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Oil surges 2% to $66.82, hitting 3-year high after Trump says missiles 'will be coming' in Syria

  • Oil prices hit their highest level since early December 2014 after President Donald Trump warned Russia to prepare for a strike on its ally, Syria.
  • The Russian ambassador to Lebanon earlier said his country would intercept any U.S. attack on Syria and potentially target the craft that fired missiles.
  • Crude futures tacked on gains following a strike on top oil exporter Saudi Arabia by rebels in neighboring Yemen.

Oil prices hit new 2018 highs as missile strikes on top crude exporter Saudi Arabia added to the market's worries about escalating conflict between the United States and Russia in Syria.

Brent, the benchmark for international oil prices, earlier climbed to its highest level in more than three years after President Donald Trump earlier warned Russia to "Get ready" for a U.S. missile attack on Syria, whose government Moscow has backed during its seven-year civil war.

The threat came after the Russian ambassador to Lebanon said his nation's military would intercept American missiles and potentially target the U.S. craft that fired them. The potential American strike follows a suspected chemical attack on the rebel-held city of Douma, allegedly by forces loyal to Syrian President Bashar Assad.

U.S. West Texas Intermediate crude ended Wednesday's session up $1.31, or 2 percent, at $66.70, its best settle since Dec. 3 2014. During the session, WTI rose as high as $67.45, a peak going back to Dec. 4, 2014, when it touched $68.22.

Brent crude was at $72 a barrel, up 96 cents, or 1.4 percent, shortly before its settlement. The contract earlier rose to $73.09, the highest level since Nov. 28, 2014, when it hit $73.41.

John Kilduff, founding partner at energy hedge fund Again Capital, earlier on Wednesday said U.S. crude prices could be heading to $70 after breaking through the previous 2018 high of $66.66.

The morning price spike was completely due to the Trump tweet, which left the market to parse the president's meaning, according to Kilduff. The question, he said, is whether Trump will order the military to solely target Syrian assets, or take aim at Iran, which also backs Assad and has a significant presence in Syria.

Such an attack would come just one month before Trump faces a deadline that could see him restore sanctions on Iran, OPEC's third largest oil producer.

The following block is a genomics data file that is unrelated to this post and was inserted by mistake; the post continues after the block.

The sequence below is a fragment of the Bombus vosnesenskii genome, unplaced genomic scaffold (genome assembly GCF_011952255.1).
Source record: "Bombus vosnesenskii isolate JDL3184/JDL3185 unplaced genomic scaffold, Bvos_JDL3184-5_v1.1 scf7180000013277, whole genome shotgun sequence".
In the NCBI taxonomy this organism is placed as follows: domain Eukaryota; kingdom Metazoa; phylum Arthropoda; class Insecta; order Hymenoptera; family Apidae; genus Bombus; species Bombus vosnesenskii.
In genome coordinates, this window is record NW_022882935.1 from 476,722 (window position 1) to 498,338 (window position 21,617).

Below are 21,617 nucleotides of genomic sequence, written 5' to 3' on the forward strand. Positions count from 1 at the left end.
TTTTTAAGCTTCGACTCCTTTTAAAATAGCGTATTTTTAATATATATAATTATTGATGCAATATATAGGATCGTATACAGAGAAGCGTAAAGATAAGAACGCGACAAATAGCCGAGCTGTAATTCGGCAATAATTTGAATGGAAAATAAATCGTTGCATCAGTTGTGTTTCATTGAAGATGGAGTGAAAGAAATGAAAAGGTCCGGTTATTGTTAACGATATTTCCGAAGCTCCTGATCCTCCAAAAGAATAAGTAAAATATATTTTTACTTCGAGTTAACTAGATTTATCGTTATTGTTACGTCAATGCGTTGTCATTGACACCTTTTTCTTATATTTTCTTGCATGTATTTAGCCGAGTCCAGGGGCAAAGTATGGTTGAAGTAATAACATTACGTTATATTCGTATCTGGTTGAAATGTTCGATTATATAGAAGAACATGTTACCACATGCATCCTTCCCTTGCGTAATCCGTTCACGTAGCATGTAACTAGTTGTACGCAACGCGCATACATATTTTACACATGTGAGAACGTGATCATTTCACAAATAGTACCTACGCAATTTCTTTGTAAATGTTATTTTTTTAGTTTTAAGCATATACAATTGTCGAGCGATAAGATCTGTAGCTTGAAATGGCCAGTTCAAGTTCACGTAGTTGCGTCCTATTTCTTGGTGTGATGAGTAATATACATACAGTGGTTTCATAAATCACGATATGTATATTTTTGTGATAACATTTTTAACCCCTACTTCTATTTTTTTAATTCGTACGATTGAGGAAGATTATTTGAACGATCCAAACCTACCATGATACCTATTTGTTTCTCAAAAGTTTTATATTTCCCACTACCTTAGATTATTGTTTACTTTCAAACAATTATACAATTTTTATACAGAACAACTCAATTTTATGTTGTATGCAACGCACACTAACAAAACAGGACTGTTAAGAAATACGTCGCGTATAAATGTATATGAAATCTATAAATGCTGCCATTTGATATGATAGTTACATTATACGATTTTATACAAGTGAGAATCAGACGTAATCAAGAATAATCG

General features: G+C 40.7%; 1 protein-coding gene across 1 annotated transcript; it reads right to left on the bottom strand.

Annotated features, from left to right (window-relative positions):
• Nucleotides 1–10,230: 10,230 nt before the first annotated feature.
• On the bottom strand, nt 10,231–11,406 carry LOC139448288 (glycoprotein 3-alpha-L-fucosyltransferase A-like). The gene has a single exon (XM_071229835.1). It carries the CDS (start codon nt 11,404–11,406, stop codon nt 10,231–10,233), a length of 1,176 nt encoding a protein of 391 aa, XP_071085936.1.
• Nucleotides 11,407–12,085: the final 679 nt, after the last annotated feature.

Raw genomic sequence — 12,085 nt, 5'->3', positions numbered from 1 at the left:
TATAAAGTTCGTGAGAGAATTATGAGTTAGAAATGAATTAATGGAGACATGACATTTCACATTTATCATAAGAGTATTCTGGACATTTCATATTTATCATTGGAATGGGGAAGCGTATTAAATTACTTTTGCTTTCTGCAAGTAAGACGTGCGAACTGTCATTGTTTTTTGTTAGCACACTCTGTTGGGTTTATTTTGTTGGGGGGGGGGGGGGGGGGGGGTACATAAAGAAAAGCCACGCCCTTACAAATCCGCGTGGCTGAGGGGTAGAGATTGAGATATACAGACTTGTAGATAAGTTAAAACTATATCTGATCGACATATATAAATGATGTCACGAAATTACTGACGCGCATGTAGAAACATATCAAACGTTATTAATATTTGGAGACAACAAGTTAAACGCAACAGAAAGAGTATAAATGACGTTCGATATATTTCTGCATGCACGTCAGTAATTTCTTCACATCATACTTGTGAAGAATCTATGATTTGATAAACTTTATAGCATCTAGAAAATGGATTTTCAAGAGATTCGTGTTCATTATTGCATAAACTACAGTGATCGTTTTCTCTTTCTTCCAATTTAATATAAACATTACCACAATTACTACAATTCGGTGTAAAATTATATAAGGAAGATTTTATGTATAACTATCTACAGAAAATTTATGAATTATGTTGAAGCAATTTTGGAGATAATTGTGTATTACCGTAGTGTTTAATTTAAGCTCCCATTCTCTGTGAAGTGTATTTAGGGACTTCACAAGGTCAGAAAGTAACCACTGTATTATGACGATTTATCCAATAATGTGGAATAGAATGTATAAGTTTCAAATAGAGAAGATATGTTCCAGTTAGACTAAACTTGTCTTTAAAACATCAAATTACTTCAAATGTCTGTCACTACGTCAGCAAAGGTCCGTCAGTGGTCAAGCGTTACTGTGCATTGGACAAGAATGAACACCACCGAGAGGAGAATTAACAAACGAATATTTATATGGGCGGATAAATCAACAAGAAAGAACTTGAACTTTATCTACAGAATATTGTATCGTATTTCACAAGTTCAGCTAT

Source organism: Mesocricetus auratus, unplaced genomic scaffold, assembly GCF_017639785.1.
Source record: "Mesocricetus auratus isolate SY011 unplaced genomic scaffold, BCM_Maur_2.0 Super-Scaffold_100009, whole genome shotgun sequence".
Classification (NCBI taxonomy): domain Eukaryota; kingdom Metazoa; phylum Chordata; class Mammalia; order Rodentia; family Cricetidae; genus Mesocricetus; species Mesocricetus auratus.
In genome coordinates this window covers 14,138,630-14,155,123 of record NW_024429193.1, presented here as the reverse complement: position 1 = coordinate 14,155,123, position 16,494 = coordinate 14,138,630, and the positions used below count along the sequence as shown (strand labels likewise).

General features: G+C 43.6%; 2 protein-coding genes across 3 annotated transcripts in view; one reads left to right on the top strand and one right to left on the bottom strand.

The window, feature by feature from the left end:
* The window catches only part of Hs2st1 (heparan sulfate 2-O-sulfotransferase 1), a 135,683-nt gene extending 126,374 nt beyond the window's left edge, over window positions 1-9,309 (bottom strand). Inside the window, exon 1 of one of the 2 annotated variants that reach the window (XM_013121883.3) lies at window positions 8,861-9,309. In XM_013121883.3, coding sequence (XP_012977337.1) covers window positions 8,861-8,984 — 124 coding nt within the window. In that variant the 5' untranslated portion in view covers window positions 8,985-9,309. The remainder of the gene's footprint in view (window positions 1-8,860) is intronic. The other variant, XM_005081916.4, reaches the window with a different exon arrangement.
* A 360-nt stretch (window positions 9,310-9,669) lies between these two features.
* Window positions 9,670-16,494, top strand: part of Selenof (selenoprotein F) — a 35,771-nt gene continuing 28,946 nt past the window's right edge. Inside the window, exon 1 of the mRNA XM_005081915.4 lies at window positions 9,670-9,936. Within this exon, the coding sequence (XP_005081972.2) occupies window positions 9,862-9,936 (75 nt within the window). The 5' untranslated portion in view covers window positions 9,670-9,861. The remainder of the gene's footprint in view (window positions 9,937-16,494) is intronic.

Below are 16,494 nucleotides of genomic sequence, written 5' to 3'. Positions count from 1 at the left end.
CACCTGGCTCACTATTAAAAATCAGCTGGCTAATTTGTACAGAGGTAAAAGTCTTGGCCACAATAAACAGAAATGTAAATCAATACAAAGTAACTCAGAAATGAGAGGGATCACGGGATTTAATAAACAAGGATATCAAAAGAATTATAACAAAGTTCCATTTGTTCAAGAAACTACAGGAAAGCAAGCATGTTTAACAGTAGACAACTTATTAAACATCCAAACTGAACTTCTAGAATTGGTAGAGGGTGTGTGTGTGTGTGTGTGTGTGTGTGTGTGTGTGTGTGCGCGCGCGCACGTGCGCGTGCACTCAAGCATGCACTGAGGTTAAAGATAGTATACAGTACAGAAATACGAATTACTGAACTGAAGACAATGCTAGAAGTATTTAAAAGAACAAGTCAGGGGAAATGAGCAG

"That's the crux of the matter. Is it a pin prick or is it something that sets us up for escalation?" said Kilduff.

Saudi Arabia's air defense forces intercepted at least three ballistic missiles fired at Saudi cities by Yemen's Houthis, who claimed to have targeted the defense ministry in Riyadh and a Saudi Aramco distribution facility in Najran on Wednesday.

Three rockets were intercepted in the capital and the southern cities of Jizan and Najran, according to state media and the Saudi-led coalition fighting the Iran-aligned Houthis in Yemen.

The headlines followed reports that the Houthi rebels in Yemen had launched a drone strike on a facility owned by Saudi Aramco, the kingdom's national oil giant.

The Saudi-led invasion of Yemen has contributed to oil's geopolitical risk premium, as Houthis target Saudi oil assets. Last week, the Houthis attacked a Saudi oil tanker.

The records came despite government data showing U.S. crude stockpiles rose unexpectedly and American crude production continued to hit new highs.

Commercial crude inventories in the United States rose by 3.3 million barrels in the week through April 6 as oil imports jumped, the U.S. Energy Information. Analysts in a Reuters survey had anticipated a decline of 189,000 barrels.

"The missiles from the Houthis really overshadowed the EIA report, which was a fairly bearish number just from the perspective that we did see a pop in imports last week," said Matt Smith, director of commodity research at tanker-tracking firm ClipperData.

"All eyes are on geopolitical tension at the moment, not just because the market is that much more finely balanced, but because there are several pockets of geopolitical tensions," he said.

— Reuters contributed to this story.